Advertisement

Reciprocal longitudinal relations between weight/shape concern and comorbid pathology among women at very high risk for eating disorder onset

  • Ellen E. Fitzsimmons-CraftEmail author
  • Dawn M. Eichen
  • Andrea E. Kass
  • Mickey Trockel
  • Ross D. Crosby
  • C. Barr Taylor
  • Denise E. Wilfley
Original Article

Abstract

Purpose

Understanding how known eating disorder (ED) risk factors change in relating to one another over time may inform efficient intervention targets. We examined short-term (i.e., 1 month) reciprocal longitudinal relations between weight/shape concern and comorbid symptoms (i.e., depressed mood, anxiety) and behaviors (i.e., binge drinking) over the course of 24 months using cross-lagged panel models.

Methods

Participants were 185 women aged 18–25 years at very high risk for ED onset, randomized to an online ED preventive intervention or waitlist control. We also tested whether relations differed based on intervention receipt.

Results

Weight/shape concern in 1 month significantly predicted depressed mood the following month; depressed mood in 1 month also predicted weight/shape concern the following month, but the effect size was smaller. Likewise, weight/shape concern in 1 month significantly predicted anxiety the following month, but the reverse was not true. Results showed no temporal relations between weight/shape concern and binge drinking in either direction. Relations between weight/shape concern, and comorbid symptoms and behaviors did not differ based on intervention receipt.

Conclusions

Results support focusing intervention on reducing weight/shape concern over reducing comorbid constructs for efficient short-term change.

Level of evidence

Level I, evidence obtained from a properly designed randomized controlled trial.

Keywords

Weight/shape concern Comorbidity Eating disorder College-age women 

Notes

Acknowledgements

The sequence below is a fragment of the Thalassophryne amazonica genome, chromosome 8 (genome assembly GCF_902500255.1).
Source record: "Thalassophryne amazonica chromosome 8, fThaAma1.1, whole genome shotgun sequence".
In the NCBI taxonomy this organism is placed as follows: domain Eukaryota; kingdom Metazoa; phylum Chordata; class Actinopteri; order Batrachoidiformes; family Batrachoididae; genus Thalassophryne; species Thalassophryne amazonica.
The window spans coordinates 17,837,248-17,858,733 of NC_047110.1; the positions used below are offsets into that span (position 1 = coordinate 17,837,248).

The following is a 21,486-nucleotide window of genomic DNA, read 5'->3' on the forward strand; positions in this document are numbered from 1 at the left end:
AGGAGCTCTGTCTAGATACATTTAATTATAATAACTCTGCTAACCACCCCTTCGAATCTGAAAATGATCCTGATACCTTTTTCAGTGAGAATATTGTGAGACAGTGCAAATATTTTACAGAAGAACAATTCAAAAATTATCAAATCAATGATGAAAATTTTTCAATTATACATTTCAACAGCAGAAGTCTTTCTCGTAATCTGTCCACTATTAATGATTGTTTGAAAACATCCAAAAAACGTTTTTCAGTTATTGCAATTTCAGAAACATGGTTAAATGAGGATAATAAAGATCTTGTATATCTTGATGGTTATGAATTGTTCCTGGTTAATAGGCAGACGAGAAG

This research was supported by R01 MH081125, R01 MH100455, T32 HL007456, and F32 HD089586 from the National Institutes of Health and T32 HS00078 from the Agency for Healthcare Research and Quality.

Compliance with ethical standards

Conflict of interest

On behalf of all authors, the corresponding author states that there is no conflict of interest. The datasets during and/or analyzed during the current study are available from the corresponding author on reasonable request.

Ethical approval

All procedures performed in this study were in accordance with the ethical standards of the institutional review boards of the coordinating institutions and with the 1964 Helsinki declaration and its later amendments or comparable ethical standards.

Informed consent

Informed consent was obtained from all individual participants included in the study.

References

  1. 1.
    Jacobi C, Hayward C, de Zwaan M, Kraemer HC, Agras WS (2004) Coming to terms with risk factors for eating disorders: application of risk terminology and suggestions for a general taxonomy. Psychol Bull 130:19–65.  https://doi.org/10.1037/0033-2909.130.1.19 CrossRefPubMedGoogle Scholar
  2. 2.
    Killen JD, Taylor CB, Hayward C, Haydel KF, Wilson DM, Hammer L et al (1996) Weight concerns influence the development of eating disorders: a 4-year prospective study. J Consult Clin Psych 64:936–940.  https://doi.org/10.1037/0022-006X.64.5.936 CrossRefGoogle Scholar
  3. 3.
    Killen JD, Taylor CB, Hayward C, Wilson DM, Haydel KF, Hammer LD, et al. (1994). Pursuit of thinness and onset of eating disorder symptoms in a community sample of adolescent girls: a three-year prospective analysis. Int J Eat Disord 16:227–238. doi: 10.1002/1098-108X(199411)16:3<227::AID-EAT2260160303>3.0.CO;2-L CrossRefPubMedGoogle Scholar